I am glad to respond to this debate on development land tax, particularly because, as the hon. Member for Birmingham, Hodge Hill (Mr. Davis) reminded us, I was involved in the legislation when it was originally introduced in 1976.
The hon. Member for Hodge Hill rightly said that the measure does not represent the removal of all tax from transactions which, up to now, have been subject to development land tax. The amount concerned will fall to be taxed not only under income tax but under capital gains tax, or corporation tax for companies. However, I must correct one thing that he said. I understood him to say that a small landowner would be worse off because tax would be payable if there were no DLT whereas, had there been DLT, the amount would have fallen within the exempt amount. That is not correct. The exempt amount may exempt the taxpayer from DLT. However, as with the exempt amount on transactions that give rise to DLT, all the remaining part of any profit or gain is taxable in the ordinary way. Therefore, it will not have the adverse effect that the hon. Gentleman suggested.
Several hon. Members reminded us that DLT was part of the community land scheme arrangements of the previous Labour Government. Under Labour, there was the Central Land Board in 1947, the Land Commission and the betterment levy in 1967, and the Community Land Act and development land tax in 1976. The hon. Member for Great Grimsby (Mr. Mitchell) said that he thought that nationalisation of development land was the direction in which we should go. Not only do I disagree with that in principle as a Conservative, but in practice the consequences of all those proposals have not met the expectations of those who introduced them.
Development land tax has caused many problems, many foreseen by my hon. Friends and me when we were considering the proposals nine years ago in Committee. A tax at a rate of 80 per cent. rising to 100 per cent., backed with powers for local authorities to acquire all development land, was more in tune with the theoretical ideas of Socialist planning than with the practical realities of the construction industry, in development and in bringing forward land for building. That is the way in which things have turned out.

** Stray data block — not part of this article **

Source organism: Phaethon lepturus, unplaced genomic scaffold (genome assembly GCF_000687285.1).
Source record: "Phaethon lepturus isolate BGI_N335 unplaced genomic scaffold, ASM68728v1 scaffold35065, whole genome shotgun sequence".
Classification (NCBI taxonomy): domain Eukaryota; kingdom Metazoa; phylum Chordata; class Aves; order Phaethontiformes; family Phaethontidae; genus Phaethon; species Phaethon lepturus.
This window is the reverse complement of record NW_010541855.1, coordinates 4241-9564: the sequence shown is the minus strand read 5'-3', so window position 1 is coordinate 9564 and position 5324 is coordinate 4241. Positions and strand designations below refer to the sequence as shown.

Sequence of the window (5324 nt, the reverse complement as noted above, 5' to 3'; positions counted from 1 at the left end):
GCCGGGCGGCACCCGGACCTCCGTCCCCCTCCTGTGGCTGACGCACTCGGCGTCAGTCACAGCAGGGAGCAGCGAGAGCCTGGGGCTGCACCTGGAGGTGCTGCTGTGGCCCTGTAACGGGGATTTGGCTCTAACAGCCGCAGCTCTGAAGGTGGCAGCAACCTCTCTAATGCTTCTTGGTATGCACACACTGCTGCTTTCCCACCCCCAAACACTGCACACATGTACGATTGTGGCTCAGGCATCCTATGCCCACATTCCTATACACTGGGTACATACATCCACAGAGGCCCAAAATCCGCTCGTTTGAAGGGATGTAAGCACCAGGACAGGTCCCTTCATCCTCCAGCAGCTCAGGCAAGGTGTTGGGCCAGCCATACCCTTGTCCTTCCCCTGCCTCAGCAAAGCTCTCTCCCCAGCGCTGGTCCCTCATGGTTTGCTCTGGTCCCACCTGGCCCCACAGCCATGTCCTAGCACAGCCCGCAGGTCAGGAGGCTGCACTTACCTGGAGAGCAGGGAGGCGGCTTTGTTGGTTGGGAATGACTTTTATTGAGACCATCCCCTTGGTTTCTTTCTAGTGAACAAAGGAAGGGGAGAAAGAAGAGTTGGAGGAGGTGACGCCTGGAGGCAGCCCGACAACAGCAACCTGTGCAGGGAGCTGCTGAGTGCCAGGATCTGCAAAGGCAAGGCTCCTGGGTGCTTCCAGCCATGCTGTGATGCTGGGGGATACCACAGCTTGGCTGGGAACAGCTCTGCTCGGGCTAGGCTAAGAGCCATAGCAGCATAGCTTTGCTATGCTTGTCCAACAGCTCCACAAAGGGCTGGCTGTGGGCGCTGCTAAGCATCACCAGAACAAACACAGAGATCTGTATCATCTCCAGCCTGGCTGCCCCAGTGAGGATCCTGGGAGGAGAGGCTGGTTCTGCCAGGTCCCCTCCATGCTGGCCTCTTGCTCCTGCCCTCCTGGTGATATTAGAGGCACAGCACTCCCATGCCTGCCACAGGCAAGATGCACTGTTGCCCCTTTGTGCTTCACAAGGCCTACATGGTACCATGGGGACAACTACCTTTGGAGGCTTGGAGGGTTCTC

I should like to correct another impression that Labour Members give. It is that development land tax is substantially the province of rich landowners and that the windfall gains of which they speak are such a social evil that they should be taxed at penal rates. In fact, less than half of those who pay the tax are individuals. Most of the tax charges are assessed against companies, statutory undertakers, builders and so on. It is because the groups involved in building and development are most subject to the tax that so many problems have been caused.
I was asked by the hon. Member for Hodge Hill to say why the Government were proposing the abolition of the tax when, nine years ago, in Committee on the Development Land Tax Bill, I and other spokesmen for the Conservative Opposition had accepted that there was a case in principle for the taxation of such gains. The simple answer is that there was a case in principle for the taxation of such gains in the circumstances of the 1970s, with high prospects of inflation and substantial speculative gains at that time. However, not only is there no case for such a tax today because inflation is now much reduced—the inflationary conditions that encouraged speculation no longer apply, and so long as the Government have anything to do with it, they will not return—but there is no case in the foreseeable future for such a tax, which has such an adverse effect on development and construction.
I was asked to give proof. Of course one cannot prove the future, but nine years ago we gave projections of what was likely to happen under the tax. They have proved far more accurate than the claims that were made by Labour Members at that time. I can quote some opinions to justify our belief. Several estate agents such as Savills, Knight Frank and Rutley and Grant and Partners have said that abolition of DLT will increase the supply of residential building land. They have said that it will have an entirely
beneficial effect by releasing sites for development, enabling industrial companies to move to more suitable sites, and helping housebuilders. The House Builders Federation believes that it will encourage landowners to sell land for development. The Incorporated Society of Valuers and Auctioneers says that it will
encourage the building industry and employment".
Those comments are on the positive side. The strongest case for the abolition of DLT is the inhibiting effect that it has had on commercial activity and on building and development in recent years. It is expensive and difficult to administer, not only for the Inland Revenue but for the taxpayer. It has provided a significant impediment to the functioning of the market, and has undoubtedly damaged industry and commerce——